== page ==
Lifescript.com—December 17, 2012
Your back is aching, and it’s no wonder! You spend three-quarters of your day either sitting at the office or on a couch watching TV. But you don’t have to just grimace and bear chronic lower back pain. Proper posture, a good office chair and some simple lifestyle changes can bring relief...
How much time do you spend sitting?
If you’re like most desk jockeys, it’s as much as 40 hours a week at work.
So if your office chair just isn’t right, your back health will suffer, leaving you with an achy spine, sore shoulders or stiff neck.
“When a chair doesn’t support your spine, your muscles have to work harder, and you’ll feel fatigued at the end of the day,” explains Paul Cooke, M.D., a physiatrist (rehabilitation specialist) at Hospital for Special Surgery in New York City.
After a while, the vertebrae in your lower back, known as your lumbar, won’t be able to maintain spinal alignment.
That puts more stress on discs and joints, leading to more pain, he says.Later, when you settle into your couch to watch TV, you may be worsening back pain.
That’s because soft cushions offer even less lumbar back support than office chairs do.
But your back health doesn’t have to suffer from long hours behind a desk and on spongy sofas.
Lumbar back support:
The most important function of an office chair is to maintain proper curvature of your lumbar spine, Dr. Cooke says.
Go Chair Shopping
In the market for a new office chair?
Luxury office chairs offer good support, says Dr. Cooke. Some also offer woven mesh seats for better air circulation, which helps keep the skin cool, he says.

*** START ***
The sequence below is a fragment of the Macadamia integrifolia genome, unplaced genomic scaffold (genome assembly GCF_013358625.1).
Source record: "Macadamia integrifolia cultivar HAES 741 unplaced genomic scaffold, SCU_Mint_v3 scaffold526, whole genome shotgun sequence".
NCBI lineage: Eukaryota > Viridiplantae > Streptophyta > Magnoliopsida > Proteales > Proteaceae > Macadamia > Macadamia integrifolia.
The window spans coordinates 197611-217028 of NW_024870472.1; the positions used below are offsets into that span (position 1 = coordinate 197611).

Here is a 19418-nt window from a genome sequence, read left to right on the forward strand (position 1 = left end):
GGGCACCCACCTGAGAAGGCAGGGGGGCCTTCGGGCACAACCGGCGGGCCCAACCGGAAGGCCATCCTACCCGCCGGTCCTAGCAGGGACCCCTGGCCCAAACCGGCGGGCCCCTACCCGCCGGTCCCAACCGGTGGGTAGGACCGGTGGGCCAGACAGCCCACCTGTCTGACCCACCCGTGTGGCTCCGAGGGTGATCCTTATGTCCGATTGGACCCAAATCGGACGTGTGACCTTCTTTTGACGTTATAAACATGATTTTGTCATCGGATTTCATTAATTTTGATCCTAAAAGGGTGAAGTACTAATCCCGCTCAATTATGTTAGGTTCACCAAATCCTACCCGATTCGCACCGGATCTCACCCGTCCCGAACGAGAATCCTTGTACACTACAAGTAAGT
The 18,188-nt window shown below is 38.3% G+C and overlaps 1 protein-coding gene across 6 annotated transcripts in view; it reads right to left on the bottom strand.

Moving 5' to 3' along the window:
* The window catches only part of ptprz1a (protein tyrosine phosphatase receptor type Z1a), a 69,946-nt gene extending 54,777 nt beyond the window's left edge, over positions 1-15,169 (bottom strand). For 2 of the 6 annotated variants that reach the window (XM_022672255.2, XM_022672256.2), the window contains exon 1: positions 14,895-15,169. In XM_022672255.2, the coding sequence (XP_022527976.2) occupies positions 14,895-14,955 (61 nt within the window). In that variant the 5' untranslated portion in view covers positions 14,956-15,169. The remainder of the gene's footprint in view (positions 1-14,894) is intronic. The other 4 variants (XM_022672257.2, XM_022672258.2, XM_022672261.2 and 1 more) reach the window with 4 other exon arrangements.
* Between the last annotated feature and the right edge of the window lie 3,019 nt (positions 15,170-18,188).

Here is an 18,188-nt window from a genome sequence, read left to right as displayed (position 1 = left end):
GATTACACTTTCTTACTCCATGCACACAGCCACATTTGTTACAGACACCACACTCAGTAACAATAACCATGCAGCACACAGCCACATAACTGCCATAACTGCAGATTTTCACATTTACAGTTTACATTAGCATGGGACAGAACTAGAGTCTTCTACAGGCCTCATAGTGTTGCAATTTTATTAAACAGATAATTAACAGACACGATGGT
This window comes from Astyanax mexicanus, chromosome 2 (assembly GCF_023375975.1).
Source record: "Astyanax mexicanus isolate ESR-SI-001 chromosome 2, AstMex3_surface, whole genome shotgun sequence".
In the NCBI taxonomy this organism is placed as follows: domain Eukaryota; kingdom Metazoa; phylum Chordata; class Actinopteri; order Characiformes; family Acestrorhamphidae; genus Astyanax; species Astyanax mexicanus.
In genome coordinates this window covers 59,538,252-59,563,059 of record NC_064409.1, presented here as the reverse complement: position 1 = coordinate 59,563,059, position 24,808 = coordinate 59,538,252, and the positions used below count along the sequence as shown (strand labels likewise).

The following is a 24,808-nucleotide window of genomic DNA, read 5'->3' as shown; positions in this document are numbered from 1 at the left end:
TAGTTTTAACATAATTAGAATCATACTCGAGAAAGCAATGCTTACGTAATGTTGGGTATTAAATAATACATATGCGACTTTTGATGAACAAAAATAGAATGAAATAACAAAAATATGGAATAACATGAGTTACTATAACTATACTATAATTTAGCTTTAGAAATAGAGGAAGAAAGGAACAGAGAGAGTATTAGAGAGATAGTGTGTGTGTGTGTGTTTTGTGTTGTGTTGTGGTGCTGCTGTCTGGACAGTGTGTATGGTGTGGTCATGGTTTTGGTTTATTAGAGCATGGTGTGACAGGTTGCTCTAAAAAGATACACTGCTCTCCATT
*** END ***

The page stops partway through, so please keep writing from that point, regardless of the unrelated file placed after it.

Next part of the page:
But you don’t have to buy a top-of-the-line chair to get good lumbar back support.
Recline: When working at your computer, you probably sit upright. But if you’re reading, talking on the phone or conducting a meeting, you can lean back.
“A slightly reclined position relieves pressure on the spine,” Dr. Cooke says.
Adjustable seatback: For upper-back support, the chair should be high and wide enough for your shoulder blades to rest on, Dr. Cooke says.
Protecting Your Back at Home
Avoid the sofa. It’s not the best choice for sitting for long periods of time, says Dr. Cooke.
“Most sofas don’t offer much lumbar back support, and there’s a tendency to slouch.”
Instead, use a recliner or an easy chair with back support.
Check your posture. Resist the urge to slump down in your chair during a “Real Housewives” TV marathon.
“Have your feet on the ground,” Dr. Cooke says. “And sit far enough back in the chair so your seat makes contact with your thigh muscles.
Recline. Yep, that La-Z-Boy is actually good for you.
There’s less strain on your lumbar discs when you’re in a reclined position, and having your legs slightly elevated can improve blood flow, Dr. Cooke says.
Expensive recliners, advertised as “stressless” or “back-friendly,” are fine, he says, but not necessary.
“Any comfortable recliner is good,” he says – just make sure it supplies some lumbar back support.
Use pillows as props. Since most easy chairs don’t have lumbar support for your lower back, “use a pillow or lumbar roll to maintain curvature,” Dr. Cooke says.
Read more tips at lifescript.com.